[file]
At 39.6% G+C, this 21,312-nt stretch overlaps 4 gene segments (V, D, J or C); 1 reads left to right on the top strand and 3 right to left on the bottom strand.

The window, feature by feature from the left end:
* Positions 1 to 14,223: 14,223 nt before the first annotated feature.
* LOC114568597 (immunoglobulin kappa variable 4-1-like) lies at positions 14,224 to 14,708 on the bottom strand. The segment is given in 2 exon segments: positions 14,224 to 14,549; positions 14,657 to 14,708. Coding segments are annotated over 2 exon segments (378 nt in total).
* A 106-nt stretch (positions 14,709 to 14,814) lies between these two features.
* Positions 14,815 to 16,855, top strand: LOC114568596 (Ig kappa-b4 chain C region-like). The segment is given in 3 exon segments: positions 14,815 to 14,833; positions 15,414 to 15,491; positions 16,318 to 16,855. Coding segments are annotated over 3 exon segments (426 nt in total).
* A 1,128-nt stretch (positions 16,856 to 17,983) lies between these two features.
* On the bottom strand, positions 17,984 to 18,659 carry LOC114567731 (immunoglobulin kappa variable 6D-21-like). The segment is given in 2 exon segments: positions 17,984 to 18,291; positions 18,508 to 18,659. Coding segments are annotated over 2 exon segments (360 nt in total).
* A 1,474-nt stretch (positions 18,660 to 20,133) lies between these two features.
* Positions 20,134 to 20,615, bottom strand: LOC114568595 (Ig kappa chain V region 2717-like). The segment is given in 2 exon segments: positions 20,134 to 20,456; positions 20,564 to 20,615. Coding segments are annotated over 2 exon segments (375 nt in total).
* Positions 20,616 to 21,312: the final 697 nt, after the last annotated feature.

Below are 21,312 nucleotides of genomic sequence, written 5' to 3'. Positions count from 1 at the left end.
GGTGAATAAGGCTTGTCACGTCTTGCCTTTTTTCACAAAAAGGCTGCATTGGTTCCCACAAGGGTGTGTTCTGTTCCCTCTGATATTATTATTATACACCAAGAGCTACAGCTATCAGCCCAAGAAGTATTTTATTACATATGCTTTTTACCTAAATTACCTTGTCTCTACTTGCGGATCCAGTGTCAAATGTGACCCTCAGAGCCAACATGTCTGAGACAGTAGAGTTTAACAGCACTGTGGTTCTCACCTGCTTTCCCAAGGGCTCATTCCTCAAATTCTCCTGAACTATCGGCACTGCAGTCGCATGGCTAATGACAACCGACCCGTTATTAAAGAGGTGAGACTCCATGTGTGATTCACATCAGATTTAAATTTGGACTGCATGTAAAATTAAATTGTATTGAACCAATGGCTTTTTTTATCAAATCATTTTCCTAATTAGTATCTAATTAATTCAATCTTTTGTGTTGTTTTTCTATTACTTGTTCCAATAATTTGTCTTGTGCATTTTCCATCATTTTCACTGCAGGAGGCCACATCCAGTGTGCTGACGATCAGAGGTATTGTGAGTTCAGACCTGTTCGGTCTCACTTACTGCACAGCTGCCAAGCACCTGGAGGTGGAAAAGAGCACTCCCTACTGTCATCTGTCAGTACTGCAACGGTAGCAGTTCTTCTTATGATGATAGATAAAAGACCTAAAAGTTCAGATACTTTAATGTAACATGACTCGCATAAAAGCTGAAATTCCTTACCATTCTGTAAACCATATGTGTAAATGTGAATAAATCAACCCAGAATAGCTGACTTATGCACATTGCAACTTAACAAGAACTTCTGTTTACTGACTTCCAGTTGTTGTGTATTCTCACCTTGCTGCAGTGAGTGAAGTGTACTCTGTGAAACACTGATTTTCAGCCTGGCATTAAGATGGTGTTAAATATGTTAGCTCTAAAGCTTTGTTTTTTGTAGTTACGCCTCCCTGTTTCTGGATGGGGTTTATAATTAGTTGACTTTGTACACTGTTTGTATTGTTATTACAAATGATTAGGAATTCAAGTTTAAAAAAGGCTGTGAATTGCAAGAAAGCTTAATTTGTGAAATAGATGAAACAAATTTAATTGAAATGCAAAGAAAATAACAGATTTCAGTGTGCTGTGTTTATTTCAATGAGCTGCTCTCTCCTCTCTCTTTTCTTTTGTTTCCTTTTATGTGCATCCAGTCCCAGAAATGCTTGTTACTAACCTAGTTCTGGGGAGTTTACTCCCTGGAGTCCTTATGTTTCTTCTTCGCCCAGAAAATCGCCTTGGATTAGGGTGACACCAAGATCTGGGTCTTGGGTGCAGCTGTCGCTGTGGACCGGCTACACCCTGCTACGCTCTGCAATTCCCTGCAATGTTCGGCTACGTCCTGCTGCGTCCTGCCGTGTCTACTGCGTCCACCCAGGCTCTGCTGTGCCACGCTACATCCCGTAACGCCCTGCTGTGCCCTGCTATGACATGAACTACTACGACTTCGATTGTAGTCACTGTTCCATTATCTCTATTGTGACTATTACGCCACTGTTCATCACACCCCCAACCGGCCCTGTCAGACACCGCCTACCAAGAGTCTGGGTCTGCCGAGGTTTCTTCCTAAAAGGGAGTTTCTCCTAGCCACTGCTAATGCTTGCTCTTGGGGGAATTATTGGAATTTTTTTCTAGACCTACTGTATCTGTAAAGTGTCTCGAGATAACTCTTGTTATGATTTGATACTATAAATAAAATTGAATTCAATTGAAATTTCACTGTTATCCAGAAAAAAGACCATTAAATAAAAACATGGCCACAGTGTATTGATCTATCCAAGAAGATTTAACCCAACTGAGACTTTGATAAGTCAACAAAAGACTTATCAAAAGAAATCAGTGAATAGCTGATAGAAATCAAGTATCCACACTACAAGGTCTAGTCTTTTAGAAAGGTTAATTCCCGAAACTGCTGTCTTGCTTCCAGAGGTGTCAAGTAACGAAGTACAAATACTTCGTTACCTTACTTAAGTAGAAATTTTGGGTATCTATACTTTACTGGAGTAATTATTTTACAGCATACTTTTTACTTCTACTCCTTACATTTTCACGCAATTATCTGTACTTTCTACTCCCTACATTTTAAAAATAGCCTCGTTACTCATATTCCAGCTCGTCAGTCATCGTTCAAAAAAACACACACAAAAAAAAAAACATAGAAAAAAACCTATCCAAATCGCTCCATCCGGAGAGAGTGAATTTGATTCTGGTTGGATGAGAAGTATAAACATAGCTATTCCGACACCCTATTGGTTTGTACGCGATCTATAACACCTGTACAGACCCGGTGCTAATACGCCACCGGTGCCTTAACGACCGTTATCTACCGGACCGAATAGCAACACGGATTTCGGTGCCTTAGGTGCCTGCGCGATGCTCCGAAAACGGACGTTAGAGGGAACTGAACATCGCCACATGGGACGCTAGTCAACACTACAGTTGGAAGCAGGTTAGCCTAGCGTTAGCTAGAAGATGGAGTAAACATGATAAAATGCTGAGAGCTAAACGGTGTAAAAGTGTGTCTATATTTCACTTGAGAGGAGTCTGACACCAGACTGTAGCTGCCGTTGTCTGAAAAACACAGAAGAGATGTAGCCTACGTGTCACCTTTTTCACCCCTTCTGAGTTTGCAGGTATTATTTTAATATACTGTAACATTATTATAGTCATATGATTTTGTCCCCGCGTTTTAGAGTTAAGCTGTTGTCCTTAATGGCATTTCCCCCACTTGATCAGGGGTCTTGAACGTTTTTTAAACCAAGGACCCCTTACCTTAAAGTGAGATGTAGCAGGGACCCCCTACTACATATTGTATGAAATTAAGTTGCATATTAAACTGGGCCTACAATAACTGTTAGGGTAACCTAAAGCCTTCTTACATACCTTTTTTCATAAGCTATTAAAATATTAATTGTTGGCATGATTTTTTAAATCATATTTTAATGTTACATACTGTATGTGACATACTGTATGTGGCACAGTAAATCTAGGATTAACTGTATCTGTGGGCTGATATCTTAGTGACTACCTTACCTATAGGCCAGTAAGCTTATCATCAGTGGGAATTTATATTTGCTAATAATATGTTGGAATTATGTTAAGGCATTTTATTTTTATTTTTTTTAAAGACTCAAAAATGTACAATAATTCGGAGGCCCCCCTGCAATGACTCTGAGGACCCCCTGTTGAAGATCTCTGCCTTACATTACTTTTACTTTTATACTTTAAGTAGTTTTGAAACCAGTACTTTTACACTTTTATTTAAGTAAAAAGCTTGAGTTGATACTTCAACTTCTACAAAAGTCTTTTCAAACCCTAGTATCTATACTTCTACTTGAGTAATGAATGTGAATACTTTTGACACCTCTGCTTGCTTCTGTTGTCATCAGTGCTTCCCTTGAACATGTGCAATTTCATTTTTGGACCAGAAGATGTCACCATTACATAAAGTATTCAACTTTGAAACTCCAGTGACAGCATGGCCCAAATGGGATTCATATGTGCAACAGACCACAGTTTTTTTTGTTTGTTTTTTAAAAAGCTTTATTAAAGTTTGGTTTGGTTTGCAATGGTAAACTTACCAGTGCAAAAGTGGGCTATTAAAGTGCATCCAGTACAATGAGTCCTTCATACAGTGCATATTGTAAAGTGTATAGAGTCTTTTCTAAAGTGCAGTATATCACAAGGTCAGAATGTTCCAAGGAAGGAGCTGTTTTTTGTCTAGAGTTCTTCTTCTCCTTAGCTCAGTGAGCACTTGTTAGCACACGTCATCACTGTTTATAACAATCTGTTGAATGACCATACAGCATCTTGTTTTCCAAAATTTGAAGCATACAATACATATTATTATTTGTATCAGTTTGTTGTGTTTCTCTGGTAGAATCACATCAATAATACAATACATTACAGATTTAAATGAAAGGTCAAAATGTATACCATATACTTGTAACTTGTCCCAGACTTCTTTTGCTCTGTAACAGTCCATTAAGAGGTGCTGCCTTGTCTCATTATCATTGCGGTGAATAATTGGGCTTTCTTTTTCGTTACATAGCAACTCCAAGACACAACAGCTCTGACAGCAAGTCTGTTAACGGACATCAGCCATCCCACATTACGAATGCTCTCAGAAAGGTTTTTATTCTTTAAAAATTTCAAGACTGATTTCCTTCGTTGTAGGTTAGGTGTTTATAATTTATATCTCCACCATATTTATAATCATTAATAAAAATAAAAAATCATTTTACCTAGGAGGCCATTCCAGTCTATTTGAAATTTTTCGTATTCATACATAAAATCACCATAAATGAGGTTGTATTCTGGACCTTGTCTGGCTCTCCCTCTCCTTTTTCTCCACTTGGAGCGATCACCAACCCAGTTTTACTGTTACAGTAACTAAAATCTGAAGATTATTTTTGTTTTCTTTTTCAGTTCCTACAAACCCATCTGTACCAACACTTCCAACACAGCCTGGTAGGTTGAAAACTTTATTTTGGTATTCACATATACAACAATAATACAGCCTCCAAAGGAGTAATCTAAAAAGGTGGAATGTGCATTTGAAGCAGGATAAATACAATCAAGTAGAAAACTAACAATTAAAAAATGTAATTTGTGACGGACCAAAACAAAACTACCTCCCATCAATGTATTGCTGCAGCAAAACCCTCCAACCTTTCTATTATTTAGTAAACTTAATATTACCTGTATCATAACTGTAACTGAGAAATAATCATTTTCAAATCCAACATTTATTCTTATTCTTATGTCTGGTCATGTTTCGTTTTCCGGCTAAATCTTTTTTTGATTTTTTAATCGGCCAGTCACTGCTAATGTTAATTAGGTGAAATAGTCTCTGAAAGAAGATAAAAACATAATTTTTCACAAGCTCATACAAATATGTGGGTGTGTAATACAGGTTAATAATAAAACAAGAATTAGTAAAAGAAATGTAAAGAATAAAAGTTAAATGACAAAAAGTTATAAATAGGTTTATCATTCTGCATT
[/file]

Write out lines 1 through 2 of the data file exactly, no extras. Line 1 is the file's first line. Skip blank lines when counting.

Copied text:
At 39.6% G+C, this 21,312-nt stretch overlaps 4 gene segments (V, D, J or C); 1 reads left to right on the top strand and 3 right to left on the bottom strand.

The window, feature by feature from the left end: